Madrid sacks Catalan government, snap elections scheduled for December 21
Following the Catalan parliament's earlier vote Friday, in which it took the decision to announce the region's independence from Spain, the government in Madrid promptly fired the cabinet in Catalonia.
"We believe it is urgent to listen to Catalan citizens, to all of them, so that they can decide their future and nobody can act outside the law on their behalf," Rajoy said in a televised speech.
Madrid will seek to pronounce Catalonia's declaration of independence illegal, he stated. Central government ministers will, in the meantime, assume the powers of the Catalan administration before the snap election.
Saying that Madrid "never wanted to come to this point," Rajoy also announced that the head of Catalan's regional police, all members of Catalonia's foreign affairs department, as well as delegates in Brussels and Madrid are also henceforth fired.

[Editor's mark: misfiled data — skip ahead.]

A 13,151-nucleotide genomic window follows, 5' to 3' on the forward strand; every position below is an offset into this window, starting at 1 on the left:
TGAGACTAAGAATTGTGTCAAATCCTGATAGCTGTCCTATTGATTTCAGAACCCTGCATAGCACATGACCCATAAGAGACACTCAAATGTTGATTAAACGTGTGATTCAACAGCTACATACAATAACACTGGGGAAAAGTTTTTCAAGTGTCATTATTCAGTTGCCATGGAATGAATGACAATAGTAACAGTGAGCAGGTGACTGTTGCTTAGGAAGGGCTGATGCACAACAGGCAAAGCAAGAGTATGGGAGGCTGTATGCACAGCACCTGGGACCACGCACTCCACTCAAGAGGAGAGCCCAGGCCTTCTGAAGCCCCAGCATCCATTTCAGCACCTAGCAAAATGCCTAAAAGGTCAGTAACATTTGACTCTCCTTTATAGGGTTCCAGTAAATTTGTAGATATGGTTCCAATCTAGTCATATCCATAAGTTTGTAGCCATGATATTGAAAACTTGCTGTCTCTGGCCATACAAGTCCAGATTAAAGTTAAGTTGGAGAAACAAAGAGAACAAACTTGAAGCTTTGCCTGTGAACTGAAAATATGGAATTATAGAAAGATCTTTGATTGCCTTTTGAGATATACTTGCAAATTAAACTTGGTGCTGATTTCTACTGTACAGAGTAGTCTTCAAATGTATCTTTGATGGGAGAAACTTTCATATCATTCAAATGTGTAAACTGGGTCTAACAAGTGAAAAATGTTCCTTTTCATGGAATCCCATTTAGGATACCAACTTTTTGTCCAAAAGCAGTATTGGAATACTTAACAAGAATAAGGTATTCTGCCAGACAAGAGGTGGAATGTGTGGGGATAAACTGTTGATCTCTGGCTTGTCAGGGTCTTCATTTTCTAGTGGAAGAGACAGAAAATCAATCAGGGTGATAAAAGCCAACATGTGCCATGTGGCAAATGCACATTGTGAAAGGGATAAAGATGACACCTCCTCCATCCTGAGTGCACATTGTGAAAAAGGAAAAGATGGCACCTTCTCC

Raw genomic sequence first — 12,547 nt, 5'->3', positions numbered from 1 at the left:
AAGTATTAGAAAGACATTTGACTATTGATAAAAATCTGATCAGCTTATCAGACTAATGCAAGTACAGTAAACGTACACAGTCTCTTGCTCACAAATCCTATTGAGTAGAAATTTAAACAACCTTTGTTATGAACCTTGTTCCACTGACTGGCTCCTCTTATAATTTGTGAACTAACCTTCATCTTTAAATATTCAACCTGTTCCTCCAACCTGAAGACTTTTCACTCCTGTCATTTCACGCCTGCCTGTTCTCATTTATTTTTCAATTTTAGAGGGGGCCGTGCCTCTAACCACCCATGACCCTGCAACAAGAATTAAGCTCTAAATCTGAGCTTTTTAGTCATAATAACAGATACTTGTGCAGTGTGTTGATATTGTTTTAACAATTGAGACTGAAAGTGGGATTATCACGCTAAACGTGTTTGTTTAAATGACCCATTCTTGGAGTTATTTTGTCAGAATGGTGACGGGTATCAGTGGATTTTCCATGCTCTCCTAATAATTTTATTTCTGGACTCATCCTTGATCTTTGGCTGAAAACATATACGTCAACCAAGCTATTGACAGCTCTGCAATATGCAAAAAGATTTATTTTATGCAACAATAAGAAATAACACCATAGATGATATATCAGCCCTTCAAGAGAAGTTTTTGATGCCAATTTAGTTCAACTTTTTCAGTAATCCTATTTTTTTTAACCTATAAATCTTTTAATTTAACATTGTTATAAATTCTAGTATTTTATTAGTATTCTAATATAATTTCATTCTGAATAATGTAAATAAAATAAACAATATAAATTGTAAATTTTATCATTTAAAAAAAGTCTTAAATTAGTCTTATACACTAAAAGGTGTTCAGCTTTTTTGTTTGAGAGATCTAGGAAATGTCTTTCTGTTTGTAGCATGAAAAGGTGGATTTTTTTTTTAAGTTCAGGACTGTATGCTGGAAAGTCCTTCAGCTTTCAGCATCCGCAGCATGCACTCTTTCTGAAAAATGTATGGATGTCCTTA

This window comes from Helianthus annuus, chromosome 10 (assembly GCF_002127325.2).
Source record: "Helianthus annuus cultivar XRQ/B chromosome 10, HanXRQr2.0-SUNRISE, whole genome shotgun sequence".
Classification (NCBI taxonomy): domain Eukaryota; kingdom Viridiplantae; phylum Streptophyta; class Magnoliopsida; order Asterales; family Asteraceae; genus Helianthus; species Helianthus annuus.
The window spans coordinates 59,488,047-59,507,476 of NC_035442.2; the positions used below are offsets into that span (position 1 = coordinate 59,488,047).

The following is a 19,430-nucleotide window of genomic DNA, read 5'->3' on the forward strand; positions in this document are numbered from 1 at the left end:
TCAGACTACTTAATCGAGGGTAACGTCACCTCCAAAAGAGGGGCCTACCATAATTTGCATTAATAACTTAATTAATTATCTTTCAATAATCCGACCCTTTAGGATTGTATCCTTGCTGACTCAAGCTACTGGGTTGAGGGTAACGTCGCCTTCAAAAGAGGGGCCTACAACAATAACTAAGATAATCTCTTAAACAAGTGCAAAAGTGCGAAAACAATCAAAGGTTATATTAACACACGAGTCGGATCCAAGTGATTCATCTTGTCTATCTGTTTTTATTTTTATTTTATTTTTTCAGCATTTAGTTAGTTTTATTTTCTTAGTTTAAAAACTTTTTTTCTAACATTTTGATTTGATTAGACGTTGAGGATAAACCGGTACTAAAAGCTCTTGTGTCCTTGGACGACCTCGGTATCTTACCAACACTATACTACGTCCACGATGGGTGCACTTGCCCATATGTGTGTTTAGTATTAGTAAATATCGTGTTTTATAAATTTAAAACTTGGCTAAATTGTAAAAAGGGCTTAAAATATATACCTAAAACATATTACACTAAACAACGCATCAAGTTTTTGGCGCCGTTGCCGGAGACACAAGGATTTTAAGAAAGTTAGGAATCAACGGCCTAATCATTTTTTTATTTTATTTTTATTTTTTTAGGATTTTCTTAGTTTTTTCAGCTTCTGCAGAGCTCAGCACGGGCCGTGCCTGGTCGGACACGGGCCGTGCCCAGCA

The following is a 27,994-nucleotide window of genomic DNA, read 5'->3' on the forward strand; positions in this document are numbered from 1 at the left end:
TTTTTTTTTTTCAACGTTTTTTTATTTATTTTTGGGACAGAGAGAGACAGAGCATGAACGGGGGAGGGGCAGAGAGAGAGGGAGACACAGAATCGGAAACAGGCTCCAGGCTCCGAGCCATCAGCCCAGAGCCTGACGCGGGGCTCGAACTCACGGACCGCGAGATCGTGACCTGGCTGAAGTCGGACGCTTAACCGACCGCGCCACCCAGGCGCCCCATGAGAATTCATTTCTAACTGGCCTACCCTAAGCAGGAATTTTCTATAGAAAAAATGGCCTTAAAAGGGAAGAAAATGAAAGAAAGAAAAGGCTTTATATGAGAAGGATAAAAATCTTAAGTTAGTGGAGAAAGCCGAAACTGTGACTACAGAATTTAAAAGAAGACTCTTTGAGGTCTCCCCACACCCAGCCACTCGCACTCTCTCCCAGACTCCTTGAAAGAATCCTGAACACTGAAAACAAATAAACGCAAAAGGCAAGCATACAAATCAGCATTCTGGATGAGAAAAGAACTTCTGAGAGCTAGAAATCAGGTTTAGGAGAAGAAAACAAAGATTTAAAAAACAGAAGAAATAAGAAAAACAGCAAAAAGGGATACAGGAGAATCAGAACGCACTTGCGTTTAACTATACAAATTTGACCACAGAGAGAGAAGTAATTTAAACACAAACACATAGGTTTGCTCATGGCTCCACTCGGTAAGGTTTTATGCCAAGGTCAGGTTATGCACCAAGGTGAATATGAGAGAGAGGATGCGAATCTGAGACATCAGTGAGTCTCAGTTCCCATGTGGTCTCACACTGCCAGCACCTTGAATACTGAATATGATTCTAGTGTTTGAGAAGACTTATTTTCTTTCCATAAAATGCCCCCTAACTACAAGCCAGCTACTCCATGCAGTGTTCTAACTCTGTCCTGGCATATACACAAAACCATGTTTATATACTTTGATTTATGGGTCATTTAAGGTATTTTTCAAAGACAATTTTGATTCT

Earlier in the day, 70 Catalan lawmakers voted in favor of the independence declaration in a secret ballot. Ten voted against the motion, while lawmakers opposed to independence boycotted the vote. Minutes after the independence was declared by the regional parliament, the Spanish Senate approved invoking Constitutional Article 155, imposing direct Madrid rule on Catalonia.
Thousands took to the streets of Barcelona Friday as the central government appealed for calm. People gathered outside Catalonia's parliament building, with the crowd having gone wild with excitement when the decision to declare independence was announced.